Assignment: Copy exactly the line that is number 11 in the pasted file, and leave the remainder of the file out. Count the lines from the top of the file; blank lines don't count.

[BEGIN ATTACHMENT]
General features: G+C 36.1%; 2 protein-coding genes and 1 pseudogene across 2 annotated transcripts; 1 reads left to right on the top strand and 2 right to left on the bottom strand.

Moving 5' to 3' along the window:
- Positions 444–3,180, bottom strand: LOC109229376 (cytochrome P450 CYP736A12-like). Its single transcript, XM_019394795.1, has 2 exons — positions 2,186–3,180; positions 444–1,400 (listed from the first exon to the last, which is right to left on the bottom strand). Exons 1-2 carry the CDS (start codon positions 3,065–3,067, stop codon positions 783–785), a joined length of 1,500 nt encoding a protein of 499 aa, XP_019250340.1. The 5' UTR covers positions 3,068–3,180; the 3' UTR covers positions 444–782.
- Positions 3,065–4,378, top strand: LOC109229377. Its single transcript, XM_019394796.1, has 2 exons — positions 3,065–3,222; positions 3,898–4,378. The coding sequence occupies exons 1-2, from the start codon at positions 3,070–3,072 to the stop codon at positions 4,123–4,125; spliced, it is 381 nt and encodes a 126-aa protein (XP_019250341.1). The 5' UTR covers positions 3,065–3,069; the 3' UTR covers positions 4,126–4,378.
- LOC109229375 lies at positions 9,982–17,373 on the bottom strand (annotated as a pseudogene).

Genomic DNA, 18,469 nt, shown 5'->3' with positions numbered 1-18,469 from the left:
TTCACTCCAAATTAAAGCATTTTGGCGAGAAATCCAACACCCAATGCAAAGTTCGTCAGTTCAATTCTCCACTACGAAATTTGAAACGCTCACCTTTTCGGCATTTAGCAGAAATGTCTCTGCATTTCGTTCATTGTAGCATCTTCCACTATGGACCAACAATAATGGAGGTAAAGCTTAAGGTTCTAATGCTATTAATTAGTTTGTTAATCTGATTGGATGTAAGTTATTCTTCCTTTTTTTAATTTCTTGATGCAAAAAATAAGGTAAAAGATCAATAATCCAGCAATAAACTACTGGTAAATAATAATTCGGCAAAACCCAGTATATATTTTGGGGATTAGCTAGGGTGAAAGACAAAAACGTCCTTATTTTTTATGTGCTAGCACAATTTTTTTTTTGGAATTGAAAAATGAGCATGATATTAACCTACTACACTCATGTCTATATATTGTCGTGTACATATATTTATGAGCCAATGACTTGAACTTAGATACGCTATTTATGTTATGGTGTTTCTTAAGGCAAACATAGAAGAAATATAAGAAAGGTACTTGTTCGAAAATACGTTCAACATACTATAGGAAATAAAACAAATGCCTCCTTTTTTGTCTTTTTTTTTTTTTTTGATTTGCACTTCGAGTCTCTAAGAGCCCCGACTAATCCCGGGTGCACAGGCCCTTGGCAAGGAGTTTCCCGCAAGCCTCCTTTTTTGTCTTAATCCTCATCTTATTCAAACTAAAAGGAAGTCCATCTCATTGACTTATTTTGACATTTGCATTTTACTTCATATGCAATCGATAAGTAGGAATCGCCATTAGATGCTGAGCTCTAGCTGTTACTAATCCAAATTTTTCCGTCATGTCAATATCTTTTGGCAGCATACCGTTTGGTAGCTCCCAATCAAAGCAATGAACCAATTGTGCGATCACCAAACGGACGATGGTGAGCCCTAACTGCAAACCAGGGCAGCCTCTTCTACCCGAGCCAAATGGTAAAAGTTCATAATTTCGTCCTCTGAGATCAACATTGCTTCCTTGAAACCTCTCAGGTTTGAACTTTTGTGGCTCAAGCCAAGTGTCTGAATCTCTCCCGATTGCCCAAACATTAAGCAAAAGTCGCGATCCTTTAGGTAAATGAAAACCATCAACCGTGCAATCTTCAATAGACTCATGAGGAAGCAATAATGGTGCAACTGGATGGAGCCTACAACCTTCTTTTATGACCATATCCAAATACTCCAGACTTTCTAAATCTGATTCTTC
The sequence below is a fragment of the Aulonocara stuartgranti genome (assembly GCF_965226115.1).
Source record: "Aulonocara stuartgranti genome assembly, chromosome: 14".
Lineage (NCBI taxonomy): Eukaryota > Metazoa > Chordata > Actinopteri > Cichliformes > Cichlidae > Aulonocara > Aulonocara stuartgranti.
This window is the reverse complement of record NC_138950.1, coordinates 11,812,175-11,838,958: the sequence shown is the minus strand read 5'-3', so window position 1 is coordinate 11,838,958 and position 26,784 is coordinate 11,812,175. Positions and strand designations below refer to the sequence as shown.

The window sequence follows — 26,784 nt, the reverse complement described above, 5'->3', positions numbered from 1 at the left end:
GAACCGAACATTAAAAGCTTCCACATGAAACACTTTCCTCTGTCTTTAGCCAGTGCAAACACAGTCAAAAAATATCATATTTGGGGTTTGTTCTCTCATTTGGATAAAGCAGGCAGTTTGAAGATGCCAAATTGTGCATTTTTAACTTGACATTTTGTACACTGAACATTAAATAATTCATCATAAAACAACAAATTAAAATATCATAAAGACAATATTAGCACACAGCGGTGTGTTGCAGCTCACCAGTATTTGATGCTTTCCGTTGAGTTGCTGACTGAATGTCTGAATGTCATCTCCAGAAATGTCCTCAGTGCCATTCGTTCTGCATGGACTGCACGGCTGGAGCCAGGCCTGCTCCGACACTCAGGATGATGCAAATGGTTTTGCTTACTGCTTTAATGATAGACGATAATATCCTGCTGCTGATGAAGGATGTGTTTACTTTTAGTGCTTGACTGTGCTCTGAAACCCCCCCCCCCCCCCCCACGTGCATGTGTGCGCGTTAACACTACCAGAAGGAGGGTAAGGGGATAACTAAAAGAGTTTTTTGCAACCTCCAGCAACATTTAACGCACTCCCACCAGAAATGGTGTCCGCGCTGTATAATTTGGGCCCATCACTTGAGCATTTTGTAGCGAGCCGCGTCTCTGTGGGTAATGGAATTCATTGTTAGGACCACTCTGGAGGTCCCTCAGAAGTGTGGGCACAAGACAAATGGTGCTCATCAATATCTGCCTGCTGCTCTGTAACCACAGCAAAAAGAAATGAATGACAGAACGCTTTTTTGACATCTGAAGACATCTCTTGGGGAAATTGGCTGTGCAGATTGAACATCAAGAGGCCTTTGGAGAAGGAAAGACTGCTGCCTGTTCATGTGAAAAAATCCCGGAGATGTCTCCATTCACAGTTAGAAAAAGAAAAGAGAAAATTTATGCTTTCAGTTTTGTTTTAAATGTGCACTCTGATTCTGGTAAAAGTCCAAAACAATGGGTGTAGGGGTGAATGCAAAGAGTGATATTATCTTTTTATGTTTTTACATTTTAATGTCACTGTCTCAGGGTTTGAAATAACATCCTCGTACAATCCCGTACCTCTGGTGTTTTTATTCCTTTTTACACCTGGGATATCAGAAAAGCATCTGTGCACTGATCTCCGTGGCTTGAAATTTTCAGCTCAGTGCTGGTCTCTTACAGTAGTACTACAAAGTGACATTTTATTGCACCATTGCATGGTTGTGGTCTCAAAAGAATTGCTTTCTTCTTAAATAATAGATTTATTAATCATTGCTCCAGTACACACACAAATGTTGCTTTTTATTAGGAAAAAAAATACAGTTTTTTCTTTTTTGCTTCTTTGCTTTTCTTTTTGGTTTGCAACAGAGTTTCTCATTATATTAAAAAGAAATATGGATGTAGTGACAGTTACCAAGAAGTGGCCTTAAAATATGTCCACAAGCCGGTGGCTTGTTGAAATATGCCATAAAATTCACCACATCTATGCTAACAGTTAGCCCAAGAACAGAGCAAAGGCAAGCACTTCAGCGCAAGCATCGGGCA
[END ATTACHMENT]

This window is the reverse complement of record NC_138950.1, coordinates 11,812,175-11,838,958: the sequence shown is the minus strand read 5'-3', so window position 1 is coordinate 11,838,958 and position 26,784 is coordinate 11,812,175. Positions and strand designations below refer to the sequence as shown.